Lethbridge Herald, The (Newspaper) - November 28, 1972, Lethbridge, Alberta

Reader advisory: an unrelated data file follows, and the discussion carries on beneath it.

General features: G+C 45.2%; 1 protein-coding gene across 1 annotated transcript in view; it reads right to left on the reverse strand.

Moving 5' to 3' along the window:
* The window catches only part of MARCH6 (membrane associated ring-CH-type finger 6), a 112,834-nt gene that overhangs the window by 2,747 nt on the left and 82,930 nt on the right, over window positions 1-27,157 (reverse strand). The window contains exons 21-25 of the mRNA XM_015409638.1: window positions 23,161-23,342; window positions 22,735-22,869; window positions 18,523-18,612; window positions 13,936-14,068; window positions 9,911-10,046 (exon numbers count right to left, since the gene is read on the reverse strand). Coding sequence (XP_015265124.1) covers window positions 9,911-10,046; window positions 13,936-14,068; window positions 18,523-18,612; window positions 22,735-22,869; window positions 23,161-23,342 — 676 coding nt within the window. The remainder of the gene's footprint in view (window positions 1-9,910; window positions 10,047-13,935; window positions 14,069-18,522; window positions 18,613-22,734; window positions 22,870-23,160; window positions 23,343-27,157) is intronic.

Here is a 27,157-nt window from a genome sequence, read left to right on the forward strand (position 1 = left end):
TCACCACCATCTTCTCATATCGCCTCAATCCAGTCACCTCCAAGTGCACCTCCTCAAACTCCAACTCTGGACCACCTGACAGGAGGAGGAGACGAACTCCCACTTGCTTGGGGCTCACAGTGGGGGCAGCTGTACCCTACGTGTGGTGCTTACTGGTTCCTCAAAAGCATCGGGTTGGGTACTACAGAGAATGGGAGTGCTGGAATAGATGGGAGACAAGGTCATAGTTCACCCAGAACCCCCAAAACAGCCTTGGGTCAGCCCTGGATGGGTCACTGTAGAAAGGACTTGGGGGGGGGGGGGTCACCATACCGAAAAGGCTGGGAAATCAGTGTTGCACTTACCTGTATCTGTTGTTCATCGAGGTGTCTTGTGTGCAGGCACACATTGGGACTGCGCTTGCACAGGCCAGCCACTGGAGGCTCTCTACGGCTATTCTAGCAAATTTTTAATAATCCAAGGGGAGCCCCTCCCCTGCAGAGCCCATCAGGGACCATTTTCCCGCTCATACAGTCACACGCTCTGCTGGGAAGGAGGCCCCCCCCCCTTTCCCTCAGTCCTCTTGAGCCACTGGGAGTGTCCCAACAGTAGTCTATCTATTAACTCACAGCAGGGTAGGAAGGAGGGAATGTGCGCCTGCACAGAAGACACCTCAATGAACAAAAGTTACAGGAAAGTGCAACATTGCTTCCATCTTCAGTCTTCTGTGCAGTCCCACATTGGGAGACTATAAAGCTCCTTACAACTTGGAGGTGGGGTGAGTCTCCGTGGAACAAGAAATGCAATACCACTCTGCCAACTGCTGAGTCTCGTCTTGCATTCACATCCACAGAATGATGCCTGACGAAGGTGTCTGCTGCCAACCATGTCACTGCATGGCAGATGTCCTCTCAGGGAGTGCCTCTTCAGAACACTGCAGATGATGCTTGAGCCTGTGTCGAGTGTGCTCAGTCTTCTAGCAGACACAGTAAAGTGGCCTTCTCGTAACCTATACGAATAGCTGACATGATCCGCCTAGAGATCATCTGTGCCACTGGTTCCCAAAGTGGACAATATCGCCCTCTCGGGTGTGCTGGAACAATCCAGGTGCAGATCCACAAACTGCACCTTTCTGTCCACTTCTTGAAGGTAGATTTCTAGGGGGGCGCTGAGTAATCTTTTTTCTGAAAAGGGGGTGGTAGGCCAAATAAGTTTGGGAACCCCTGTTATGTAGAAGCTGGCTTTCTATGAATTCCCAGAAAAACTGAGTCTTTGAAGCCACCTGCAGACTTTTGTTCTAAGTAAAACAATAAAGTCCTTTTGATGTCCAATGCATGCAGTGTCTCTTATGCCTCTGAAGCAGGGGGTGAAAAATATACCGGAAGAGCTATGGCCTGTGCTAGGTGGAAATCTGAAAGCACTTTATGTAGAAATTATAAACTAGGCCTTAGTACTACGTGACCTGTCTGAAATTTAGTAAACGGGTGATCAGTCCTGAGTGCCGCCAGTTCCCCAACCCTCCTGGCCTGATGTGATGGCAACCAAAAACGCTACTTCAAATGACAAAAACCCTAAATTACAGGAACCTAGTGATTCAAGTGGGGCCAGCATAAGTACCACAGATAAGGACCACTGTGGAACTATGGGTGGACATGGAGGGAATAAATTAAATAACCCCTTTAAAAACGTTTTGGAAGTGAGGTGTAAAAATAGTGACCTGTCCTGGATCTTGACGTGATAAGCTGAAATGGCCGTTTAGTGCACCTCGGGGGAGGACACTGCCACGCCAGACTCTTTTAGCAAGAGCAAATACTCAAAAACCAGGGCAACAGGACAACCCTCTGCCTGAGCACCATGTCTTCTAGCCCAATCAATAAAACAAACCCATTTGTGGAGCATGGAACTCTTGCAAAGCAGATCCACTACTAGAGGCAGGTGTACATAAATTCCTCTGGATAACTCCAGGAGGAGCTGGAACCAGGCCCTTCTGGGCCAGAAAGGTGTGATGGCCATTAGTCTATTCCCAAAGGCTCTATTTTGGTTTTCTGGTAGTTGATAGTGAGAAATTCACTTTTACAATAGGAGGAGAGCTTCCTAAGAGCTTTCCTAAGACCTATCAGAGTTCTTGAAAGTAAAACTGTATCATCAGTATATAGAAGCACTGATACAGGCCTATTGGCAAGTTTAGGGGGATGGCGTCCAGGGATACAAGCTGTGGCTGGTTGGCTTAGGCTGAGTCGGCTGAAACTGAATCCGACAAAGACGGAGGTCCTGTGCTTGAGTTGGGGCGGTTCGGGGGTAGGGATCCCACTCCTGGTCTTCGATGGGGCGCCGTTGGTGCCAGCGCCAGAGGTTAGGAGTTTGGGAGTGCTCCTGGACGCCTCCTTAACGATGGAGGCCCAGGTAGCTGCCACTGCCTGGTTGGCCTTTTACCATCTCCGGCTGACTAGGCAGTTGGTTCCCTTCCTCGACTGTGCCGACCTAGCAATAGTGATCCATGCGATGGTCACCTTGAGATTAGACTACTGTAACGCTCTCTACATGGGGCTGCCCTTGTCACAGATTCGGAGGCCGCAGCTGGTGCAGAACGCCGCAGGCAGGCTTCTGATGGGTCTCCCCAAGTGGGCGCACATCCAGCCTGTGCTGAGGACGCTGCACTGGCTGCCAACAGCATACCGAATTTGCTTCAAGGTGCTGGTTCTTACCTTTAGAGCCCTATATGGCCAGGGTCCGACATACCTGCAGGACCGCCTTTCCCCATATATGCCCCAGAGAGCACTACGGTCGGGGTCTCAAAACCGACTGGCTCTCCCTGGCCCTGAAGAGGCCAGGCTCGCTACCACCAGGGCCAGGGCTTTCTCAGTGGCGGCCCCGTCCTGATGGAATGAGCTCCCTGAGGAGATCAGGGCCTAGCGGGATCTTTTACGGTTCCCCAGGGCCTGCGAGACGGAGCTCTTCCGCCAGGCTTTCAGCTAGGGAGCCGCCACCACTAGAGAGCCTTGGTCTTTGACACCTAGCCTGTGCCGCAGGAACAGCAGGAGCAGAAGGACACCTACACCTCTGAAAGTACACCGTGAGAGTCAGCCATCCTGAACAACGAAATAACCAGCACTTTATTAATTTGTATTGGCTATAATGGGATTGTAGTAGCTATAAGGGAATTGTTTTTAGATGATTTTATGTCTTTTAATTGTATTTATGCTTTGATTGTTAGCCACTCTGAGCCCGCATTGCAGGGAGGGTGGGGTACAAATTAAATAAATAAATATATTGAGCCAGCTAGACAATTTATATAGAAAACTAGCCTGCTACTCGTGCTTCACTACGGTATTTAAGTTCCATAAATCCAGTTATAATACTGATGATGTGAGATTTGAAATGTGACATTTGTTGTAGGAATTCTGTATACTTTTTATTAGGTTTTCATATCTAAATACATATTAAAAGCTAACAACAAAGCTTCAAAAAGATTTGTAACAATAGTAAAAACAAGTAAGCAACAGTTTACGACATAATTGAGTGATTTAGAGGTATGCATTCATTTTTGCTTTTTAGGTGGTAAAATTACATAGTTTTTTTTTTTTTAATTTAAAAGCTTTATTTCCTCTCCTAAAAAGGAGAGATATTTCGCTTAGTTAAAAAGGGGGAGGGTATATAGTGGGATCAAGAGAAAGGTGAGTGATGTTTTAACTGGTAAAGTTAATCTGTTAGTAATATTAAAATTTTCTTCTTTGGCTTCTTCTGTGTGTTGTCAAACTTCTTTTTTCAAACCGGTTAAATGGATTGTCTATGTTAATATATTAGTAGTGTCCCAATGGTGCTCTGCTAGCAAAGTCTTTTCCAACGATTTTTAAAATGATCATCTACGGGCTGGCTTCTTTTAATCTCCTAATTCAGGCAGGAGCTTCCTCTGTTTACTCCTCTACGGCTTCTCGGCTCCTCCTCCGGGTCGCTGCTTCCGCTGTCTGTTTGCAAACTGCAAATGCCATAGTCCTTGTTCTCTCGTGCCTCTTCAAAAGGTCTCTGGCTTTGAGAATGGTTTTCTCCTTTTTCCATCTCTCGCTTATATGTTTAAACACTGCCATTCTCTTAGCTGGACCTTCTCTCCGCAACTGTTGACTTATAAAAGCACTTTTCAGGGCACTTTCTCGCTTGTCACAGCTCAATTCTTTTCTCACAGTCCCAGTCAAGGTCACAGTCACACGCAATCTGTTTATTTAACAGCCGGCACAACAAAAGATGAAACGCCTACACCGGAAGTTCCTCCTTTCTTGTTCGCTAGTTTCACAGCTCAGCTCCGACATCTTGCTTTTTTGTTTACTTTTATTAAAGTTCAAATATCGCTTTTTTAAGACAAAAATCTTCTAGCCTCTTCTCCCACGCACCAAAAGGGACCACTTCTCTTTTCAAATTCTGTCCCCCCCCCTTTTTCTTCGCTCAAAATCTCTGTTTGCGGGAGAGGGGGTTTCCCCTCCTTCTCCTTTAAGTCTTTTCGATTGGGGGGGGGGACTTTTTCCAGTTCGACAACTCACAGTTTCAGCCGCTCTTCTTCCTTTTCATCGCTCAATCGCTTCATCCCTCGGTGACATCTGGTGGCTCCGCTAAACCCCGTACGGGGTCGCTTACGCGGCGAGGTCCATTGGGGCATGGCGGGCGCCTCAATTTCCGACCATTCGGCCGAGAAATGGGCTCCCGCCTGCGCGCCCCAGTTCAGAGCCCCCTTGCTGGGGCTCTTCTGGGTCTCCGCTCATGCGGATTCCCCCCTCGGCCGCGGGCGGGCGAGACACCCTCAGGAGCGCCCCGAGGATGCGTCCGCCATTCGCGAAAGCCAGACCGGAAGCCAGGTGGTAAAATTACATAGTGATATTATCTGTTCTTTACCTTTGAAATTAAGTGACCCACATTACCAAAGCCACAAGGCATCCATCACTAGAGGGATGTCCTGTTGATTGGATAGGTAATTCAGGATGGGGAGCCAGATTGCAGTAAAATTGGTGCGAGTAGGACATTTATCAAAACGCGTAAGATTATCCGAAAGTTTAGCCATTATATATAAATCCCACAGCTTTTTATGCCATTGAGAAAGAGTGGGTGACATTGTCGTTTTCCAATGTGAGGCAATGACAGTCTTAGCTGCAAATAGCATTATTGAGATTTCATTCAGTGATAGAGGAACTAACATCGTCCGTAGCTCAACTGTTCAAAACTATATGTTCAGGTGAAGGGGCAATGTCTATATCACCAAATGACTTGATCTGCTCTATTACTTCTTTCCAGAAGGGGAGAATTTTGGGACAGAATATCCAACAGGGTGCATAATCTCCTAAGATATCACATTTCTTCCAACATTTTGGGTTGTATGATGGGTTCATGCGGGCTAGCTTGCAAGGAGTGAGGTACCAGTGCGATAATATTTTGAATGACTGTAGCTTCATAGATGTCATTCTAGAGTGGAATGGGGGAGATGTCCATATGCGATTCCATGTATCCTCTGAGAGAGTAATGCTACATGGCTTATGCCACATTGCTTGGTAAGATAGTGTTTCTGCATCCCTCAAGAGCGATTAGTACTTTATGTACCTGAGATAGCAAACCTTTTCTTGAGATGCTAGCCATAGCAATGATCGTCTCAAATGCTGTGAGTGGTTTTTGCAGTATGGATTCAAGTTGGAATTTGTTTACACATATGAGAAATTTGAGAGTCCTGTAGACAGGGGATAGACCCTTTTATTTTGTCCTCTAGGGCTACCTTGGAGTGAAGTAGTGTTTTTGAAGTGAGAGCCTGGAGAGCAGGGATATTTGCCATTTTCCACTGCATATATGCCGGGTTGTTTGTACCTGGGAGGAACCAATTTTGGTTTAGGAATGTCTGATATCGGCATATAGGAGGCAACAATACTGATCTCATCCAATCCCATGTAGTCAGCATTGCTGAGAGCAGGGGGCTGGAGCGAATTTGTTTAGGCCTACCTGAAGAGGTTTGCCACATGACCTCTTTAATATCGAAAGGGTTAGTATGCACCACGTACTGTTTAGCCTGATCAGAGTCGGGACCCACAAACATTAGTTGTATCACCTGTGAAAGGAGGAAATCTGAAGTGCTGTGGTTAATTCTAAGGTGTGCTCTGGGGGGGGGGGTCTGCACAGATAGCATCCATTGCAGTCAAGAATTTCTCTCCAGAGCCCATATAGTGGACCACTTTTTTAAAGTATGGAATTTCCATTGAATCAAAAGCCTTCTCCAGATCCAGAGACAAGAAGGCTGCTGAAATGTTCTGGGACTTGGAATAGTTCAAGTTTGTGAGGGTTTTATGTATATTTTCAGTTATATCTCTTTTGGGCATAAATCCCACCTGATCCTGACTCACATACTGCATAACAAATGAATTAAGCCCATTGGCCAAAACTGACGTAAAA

Low tonight 20; high Wednesday 40. The LetHbridge Herald RIGHT ON TARGET FOR 1975 VOL. LXV No. 296 LETHBRIDGE, ALBERTA, TUESDAY, NOVEMBER 28, 1972 PRICE NOT OVER 10 CENTi THREE SECTIONS 38 PAGES Whelan sees few problems in dealing with West Canada's 21st agriculture minister, Eugene Whelan, a farmer from Amherst, Ont. will take "a little while" to learn the concerns of the West, says former minister Bud 01- eon. Commenting on the appoint- ment of Mr. Whelan, MP for Essex to Prime Minister Tru- deau's new cabinet Mr. Olson said "Mr. Whelan has been keenly interested in agricul- ture for a long time." The new minister has been in the House of Commons for 10 years and served on agricul- ture' transportation and other committees that have given him exposure to the interests of those in agriculture in the West, he said. However, Mr. Whelan antici- pates few problems dealing with counterparts in the West. "I don't think it makes much difference where you come from as long as you understand farming he said, minutes after being sworn into the portfolio. "I don't think I understand every problem, but I think I have a good working knowl- edge of agriculture." In a telephone interview from his ranch at Jenner, north of Medicine Hat, Mr. Olson said he will likely be in Ottawa before the 1972 session of Parliament begins Jan. 4 to help Mr. Whelan settle into the agriculture minister's office. Mr. Olson, head of an Al- berta caucus of defeated feder- al Liberal candidates, was vague about his own future. He would not say whether he will run in the next federal election. He predicted it will be one or two years before the prime minister is forced to call an- other election, despite the gov- ernment's slim 10940-107 mar- gin over the Conservatives. "At one time we thought that you had to have a majority to make government work, but in, recent years we've seen that minority government can work in Canada." he said. Mr. Whelan, Irish Roman Catholic is only the second ag- riculture minister to be chosen from Eastern Canada since the beginning of the century. The other was J. J. Greene, new a senator, who held the position between 1965-68. Still, the successor to former agriculture minister H. A. Ol- son brings a long history of work within farm organizations to the job. Since graduation from tech- nical and vocational school in Wakerville Ont., Mr. Whelan has been on the Ontario Federa- tion of Agriculture's board of governors, president of the Es- sex county Federation of Agri- culture, a director of the Unit- ed Co-operatives of Ontario, and of the Ontario Winter Wheat Producers' marketing board. National marketing, he said, "has been a dream of mine ever since I became a federal member." But he says contentious parts of that legislation which drew the ire of several groups, particularly beef growers who worried about national quotas and marketing controls for their industry must be reviewed. EUGENE WHELAN PM 'understands' lesson of election CHRISTMAS NEAR Christmas is less than four weeks away, and city employees Anere Thi- baull (up) and Roy O'Hara are insfalling decora- tions along the main throughfares in the down- down area, 13th St. N. and Mayor Magrath Dr. The decoralions will be up until after the Ukran- ian Chrislmas Jan. 6. Picture shows Thibault and O'Hara working on 13th St. N. in front of Centre Village Mall. Ervin photo TRUDEAU TO VISIT BRITAIN OTTAWA (CP) Prime Min- ister Trudeau goes to London this weekend for two days of talks with British Prime Minis- ter Edward Heath which will centre largely on Britain's en- try into the European Common Market. He will have lunch Monday with the Queen at Windsor Castle, and likely will return to Ottawa Tuesday. Aides to Mr. Trudeau said to- dpy that while other subjects will undoubtedly arise' the main topic will be the Common Mar- ket and Canada's concerns about the effects on trading pat- terns. Republic proposes tough new IRA law Peace talks, delay ominous By PETER BUCKLEY The Canadian Press WASHINGTON President Nixon is preparing to intervene personally in the Vietnam peace negotiations after the ceasefire talks in Paris encountered what looks like an embarrassing, if not ominous, delay. In a clear reversal of plans, the president has agreed to meet tomorrow with Nguyen Phu Due, whose foreign-policy relationship with South Vietnamese Pres- ident Thieu is akin to that of Henry Kissinger with Nixon. The Nixon-Due appointment has only served to in- crease already heavy speculation here that the main stumbling block to progress in Paris has been South Vietnam's attitude and that the president will bring strong pressure on Saigon to give way. A month has passed since Kissinger announced con- fidently that "one more round" of negotiations, includ- ing "three or four days" of talks with the North Viet- namese, should sec the conclusion of a ceasefire agrce- mcnl. Instead, Kissinger met for six days witli Hanoi ne- gotiator Le Due Tho last week in the suburbs of Paris ami then returned to the United Slates without being able to announce success. The talks arc to resume next Monday. The fact that Lc Due Tho has remained in Paris, instead of returning to Hanoi, has underlined the view that the important decisions on the future of the cease- fire miisl be made between Washington and Saigon. President Thicu hns .shown a sin-prising determina- tion to resist .1 ceasefire whose terms lie had almost no part in shaping. Mill if Nixon mid Kissinger Ix'liovc that Hanoi will refuse In mnke any further concessions to cud the war, their only nllcmnlivc may be lo threaten Saigon with n unilateral withdrawal of American forces and per- haps reduction of other military assistance. Whether Thicu would he able lo resist indefinitely Hint kind of pressure is debatable. From RELTEH-AP DUBLIN (CP) The fate of tiie ailing guerrilla leader Sean MacStiofain was in the hands of military doctors at an Irish army camp today. The 44-year-old MacStiofain, now in the 10th day of a hunger and thirst strike, was ferried by helicopter Monday from Dub- lin's Mater Hospital to The Ciir- raglv the army camp and de- tention centre about 20 miles away. Irish Justice Minister Des- mond O'Malley said the sur- prise move was made to safeguard the staff and patients of Mater Hospital, where a gang of gunmen failed in a dar- ing bid Sunday to free the re- puted leader of the Provisional Two killed in house explosion BELFAST (Reutcr) Two youths were killed in the Ro- man Catholic Bogside area of Londonderry today when an ex- plosion wrecked (lie house they were in. British army sources siu'd the building could have been a Irish Republican Army "bomb although police were unable lo say what had caused the blast. The explosion in the Bogside, a former 1HA stronghold, came as British troops and police fought a serie.s of gun battles with raiders along the border with the Irish republic. One policeman was killed when n rnrkct hit the police sta- tion in the town of Rcllcck, which borders the republic. Another rocket mid gun at- tack was launched against the police headquarters in I he town of Slrahane. There were no re- porlcl oasu.iWes. wing of the Irish Republican Army. On the question of possible force feeding of MacSliofain, O'Malley said medical treat- ment of a prisoner "is a matter for determination by members of the medical profession." His statement said: "The transfer of Mr. MacStiofain to military custody does not imply any change in that position." MacStiofain was sentenced by a special Dublin court Saturday to six months' imprisonment for belonging to the outlawed IRA. He reported by hospital of- ficials to be in "quite good" condition after nine days of to- tal fast. But the Roman Catholic arch, bishop of Dublin reported his condition was deteriorating rap- idly. Archbishop Dermot Ryan vis- ited MacStiofain in hospital Monday at the latter's request. MacStiofain vowed after his arrest to go without food and water until he was freed or died. Although the IRA is battling in Northern Ireland to unite that British province with the Irish republic, the guerrilla armv also is outlawed in the re- public. The Dublin government is stepping up action against its members mid hns jailed more than 100 this year. POUCH ALERT Ail leave was cancelled In expectation of demonstra- tions Wednesday when (lie Dail (parliament) debates a govern- ment hill lo make conviction of IRA suspects easier. The bill provides thai a senior police officer's statement dial, an accused person is an IRA member constitutes conclusive evidence of guilt. Tims instead of the government having lo prove membership in Ihc IRA, the accused would have to prove he was not lo escape con- viction, Tlie bill provides fines of up OTTAWA (CP) Prime Minister Trudeau said Monday his cabinet changes reflect the lessons he learned in the Oct. 30 election that sliced his 1968 ma- jority to a slim minority. "We intend to govern in a way that the Canadian people will see that we understand their message in the he told re- porters. "We agreed to form a cabi- net where the best man will bs in the right place at this time." He cited as an example Don- ald Jamieson's replacement of Jean Marchand as regional ex- pansion minister. During the campaign, some people "used the line" that Quebec, Mr. Marchand's home province, was favored by re- gional expansion grants. Mr. Jamieson had been chos- en for the job because he was from the Atlantic provinces Newfoundland and because as a former broadcaster he was a good communicator "the best in the Trudeau said. The prime minister reiterat- ed earlier promises of "new solutions" in light of the elec- tion, some in regulations and some in legislation to be intro- duced in the throne speech Jan. 4 in the Commons. Asked about Manpower Min- ister Brycc Mackasey, who an- nounced his resignation from the cabinet Friday, Mr. Tru- deau said: "1 tried to keep Mr. Mackasey in the cabinet." Mr. Mackasey had told him "at the outset of the election" and later that he wanted to re- sign. The prime minister had of- fered him a choice of portfolios, but "he decided to follow his original inclination." Mr. Trudeau denied that Jean-Pierre Cover, whose penal programs as solicitor-general were often attacked in the Com- mons' was "relegated" to the supply and services depart- ment. The department was the coun- try's biggest purchasing agent, with a yearly budget of more then billion, and he wanted Mr. Goyer in charge. Mr. Trudeau said Marc La- londe, his former assistant, was chosen for health and welfare "because of his very intimate knowledge of federal-provincial matters." Eugene Whelan of Amherst- burg. Ont., was named agricul- ture minister because "we want to indicate that eastern agricul- ture is extremely important in our scheme of things." The prime minister said all his ministers are qualified for any cabinet post. But "at this particular time specific programs need to be explained to the people in a spe- cific way." Jeanne Sauve brings to the science portfolio an expertise in research in various fields, Mr. Trudeau said. Alberta deficit 'IT I million ahead of last EDMONTON (CP) The interim financial statement of the Alberta government for the six months ended Sept. 30, 1972, shows a deficit of more than million higher than last year at the same time. Provincial Auditor CA. K.. JJuckvale issued the report, which -Showed the .provincial deficit at Sept. 1971, to be The cash deficit on income account for the most recent six month period was 367.229, compared with at the same time last year, a decrease of Capital payments in Ihe cur- rent report totalled 895, compared with an increase of and receipts dropped to from The major difference in cap- ital payments was an increase of million for highways and bridges. The government received in loans and ad- this year, compared with in the same period of 1971. More income than last year was Tsted under refunds, sale of assets and miscellaneous. A major drop in receipts, showed in proceeds from sale of debentures, but the report showed more in the bank and more from sate of securities, special investment fund. to jail sentences up to five years or both. The measures are thought to have a good chance of passing through the Dail quickly. The bill may be voted on Wednesday. The Irish state radio and tele- vision services were to resume operations today after a two- day strike by journalists to pro- test the jailing of one of their colleagues for contempt of court. NIXON PLANNING WHITE HOUSE PURGE 'Here comes the new cabinet By RALPH HARRIS CAMP DAVID. Md. (Reuter) President Nixon starts nam- ing a new cabinet today without Defence Secretary Melvin Laird and Housing Secretary George Romney. The president disclosed Mon- day that Laird leaving the government rather than take another post after serving four years in the Pentagon while Romney made his own an- nouncement of his resignation from the cabinet. Nixon indicated in a talk with reporters that several changes are being made and that heads are going to roll in a massive shakeup of the government he- fore he takes tlie oath of office for a second term on Jan. 20. He singled out the White House staff itself as the chief victim of his purge, saying it had grown like Topsy and that most of the personnel cuts ho planned would be made there. WON'T GRAB POWER The president said he did not interpret his landslide re-elec- tion victory as a mandate for him to grab all power into his own hands, and did not intend to do so. He is going to give more au- thority to cabinet members, who will take over many of the responsibilities now carried out by his own staff. He said the cabinet will have greater personal access to him, obliquely confirming complaints that he had been isolated by the staff in the White House. Seen and heard About town gXUBEHANT Dr. George Bcvan explain- ing he usually does a song- and-dance routine to liven up meetings but didn't feel up to it at the school evaluation meeting last night Crib- bage champ Nick Blnudoff coming up with several lame excuses to explain why his wife .Shirley skunked him twice in a row. Bormann paid Per on million LONDON (API The Daily Express reported today that Martin Rormann found refuge in Argentina in 19-18 by paying million to then-dictator Juan Peron. But a spokesman for Peron said earlier that Ar- gentina's former ruler knew nothing about Hitler's wartime deputy. The Express published the second of a five-part series of articles by spy expert Ladislas Kill-ago, who in Ihc first article claimed Bormann is still alive at the age of 72 and lias been living since early October on a ranch in northern Argentina owned by the Krupp family of West Germany. Borniann was seen in Berlin in the final days of war, and afterward there were uncon- firmed reports that he died in the fighting, died a prisoner in RIISSKI and escaped to South America. Periodically he Is reported seen In one South American country or another, but so far I here has no proof that lie is still alive. Farago in today's article in The Express reported: Bormann, realizing the war eventually would be losl, se- cretly iirranged for German ships mid a submarine to de- liver a tinge treasure lo Argen- tina in the final stages of tlio war in Europe. Tho treasure-currency, jew- els, platinum, art works and gold lh.il was mostly taken from the teeth of Nazi concen- tration camp de- posited In four Argentine banks under the name of Eva Duarte Ibarguren, Peron's mistress who became his wife in Mrs. Peron made a trip to Europe in 1M7, met Bormann in Rome and helped arrange his flight lo Argentina. He arrived in Argentina by ship May 17, with a passport issued to Kliezcr Goldstein by Ihc Vati- can office for slalclcss persons. By the end of 1318, Peron sur- rendered one-fourlh of the treasure to Bormann, relaining nearly million for himself and his wife.